Your discussion of the conquest of Constantinople doesn't tally with the accounts which i have read, it is important to note however that it was again the Byzantines who provoked the attack on Constantinople by encouraging crusaders to enter the lands as they felt the young Sultan Mehmet was not skilled enough to withstand a strong military attack. In the interests of securing the security of his state Mehmet had to attack Constantinople- a pre-emptive strike shall we call it?

I will not pretend that there have not been tyrants amongst Muslim sultans and caliphs there have been and i will not pretend there have not been atrocities and intolerance perpetrated by such people either in the name of Islam or otherwise.

However it would be foolish of you to suggest that we could not find parallels in western tradition whether Christian or Secular. It is blatant denial of the facts to suggest that Facism and Communism weren't the children of an atheistic, secular modern world in the west.

As you also know and again we have discussed, it was Muslim scholars who preserved, applied and expanded on the very same Greek philosophy which was then retransmitted by means of Islamic universities in Spain into western Europe which were the means of the succession of reformation, renaisance and enlightenment.
All of these scholars were acting on Islamic imperatives found in the Qur'aan to seek out knowledge and examine the natural world.

You know as well as i do Islamic tradition is not monolithic and it is worrying to see an intelligent man as yourself allow yourself to be drawn into such a polemic.

Shaykh Faiz's words are particularly pertinent because they explain clearly the issues that concern you. Young Muslims who have not had the traditional spiritual training- in the jihad against oneselves in controlling one's desires and emotions, seeing a world in which Muslims are under attack and suffering horribly subject Islam to their own individual interpretation- thus the results we have seen, this is a characteristic of such things throughout histroy and of all people. Ali Eretraz's interpetations in this sense are no difference in their manner, they seek to submit the Divine to man rather than the other way around.

Ismaeel said...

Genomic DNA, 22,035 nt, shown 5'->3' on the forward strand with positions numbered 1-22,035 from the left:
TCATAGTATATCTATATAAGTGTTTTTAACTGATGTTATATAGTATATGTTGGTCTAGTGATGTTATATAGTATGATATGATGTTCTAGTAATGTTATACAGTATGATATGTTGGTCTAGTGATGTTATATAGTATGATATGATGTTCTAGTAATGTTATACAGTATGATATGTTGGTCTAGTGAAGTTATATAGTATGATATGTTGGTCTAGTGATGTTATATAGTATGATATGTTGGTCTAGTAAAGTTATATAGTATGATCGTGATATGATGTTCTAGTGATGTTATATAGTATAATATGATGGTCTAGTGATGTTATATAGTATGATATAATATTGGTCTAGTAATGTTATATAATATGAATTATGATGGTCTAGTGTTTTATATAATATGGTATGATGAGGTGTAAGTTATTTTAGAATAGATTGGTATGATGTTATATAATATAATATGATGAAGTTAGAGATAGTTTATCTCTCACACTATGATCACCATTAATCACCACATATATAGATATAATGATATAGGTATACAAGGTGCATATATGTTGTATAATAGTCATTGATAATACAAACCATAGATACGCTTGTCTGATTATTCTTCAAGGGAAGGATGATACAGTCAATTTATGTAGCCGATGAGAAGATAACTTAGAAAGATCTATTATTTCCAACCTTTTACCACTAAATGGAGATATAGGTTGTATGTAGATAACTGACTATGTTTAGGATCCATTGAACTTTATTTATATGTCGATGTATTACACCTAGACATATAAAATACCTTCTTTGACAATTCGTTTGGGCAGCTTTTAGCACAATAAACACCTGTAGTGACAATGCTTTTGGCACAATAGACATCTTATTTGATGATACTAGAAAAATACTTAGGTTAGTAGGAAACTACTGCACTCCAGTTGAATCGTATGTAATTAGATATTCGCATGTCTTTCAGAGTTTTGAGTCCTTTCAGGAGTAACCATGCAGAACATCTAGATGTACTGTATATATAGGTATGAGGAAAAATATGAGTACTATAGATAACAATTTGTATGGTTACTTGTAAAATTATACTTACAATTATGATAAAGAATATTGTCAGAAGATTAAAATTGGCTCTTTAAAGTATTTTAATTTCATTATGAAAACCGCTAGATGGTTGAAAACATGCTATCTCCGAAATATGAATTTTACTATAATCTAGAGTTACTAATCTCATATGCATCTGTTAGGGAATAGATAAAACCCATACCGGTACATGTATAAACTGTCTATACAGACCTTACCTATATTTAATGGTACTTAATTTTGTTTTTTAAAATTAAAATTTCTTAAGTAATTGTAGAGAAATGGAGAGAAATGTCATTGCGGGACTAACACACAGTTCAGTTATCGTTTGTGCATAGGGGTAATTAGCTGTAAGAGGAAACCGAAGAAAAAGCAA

while you're at it please do explain why we are an extremist group and do me so good as to tell as who you regard as moderates in the British Muslim mileu today (if anyone!!!).

Ismaeel said...

Sorry Peter
as is always the case with me, i always seem to miss something first time around. At the end of your post you mention the Islamic world underachieving for five hundred years because of our tradition.

This somewhat proves you do agree with me in some of the points i made earlier. However getting to your point, it is true the Islamic world has been in decline for the last five hundred years- but is that because of tradition or in spite of it?

If we look back this has been the period of great internal strife amongst Muslims- of disunity, civil war, the breaking up into states and empires- all in contradiction to the entreaties of our Prophet (PBUH) to remain united under one Imam. As i said earlier there have been many Muslim tyrants especially in the period we are discussing and their internal faction and personal corruption lead to a lack of patronage of the sciences and the eventual dominance of the European powers.

Sadly the Muslims were deprived of the means of electing their leaders early in Islamic history and again in contradiction to tradition. When this disappeared, so did to a large extent accountability and transparency.

None of this can however be rightly directed against the Ulema and Shuyukh of the four madhabs, who took it upon themselves to attempt to call these rulers to account and bring them back towards Islamic governance. Indeed many of them also wanted the Muslims to advance themselves scientificallhowever the political will and largesse was not there, it was instead invested in wars against neigbours or in personal extravegances, it still isn't today. Bezzazudin Said Nusri of the Ottomon Empire and Maulana Abdul Bari of India were good examples of this. Even today here in Hijaz College we are attempting to train english speaking Ulema with a combination of the best of traditional Islamic education and modern scientific education.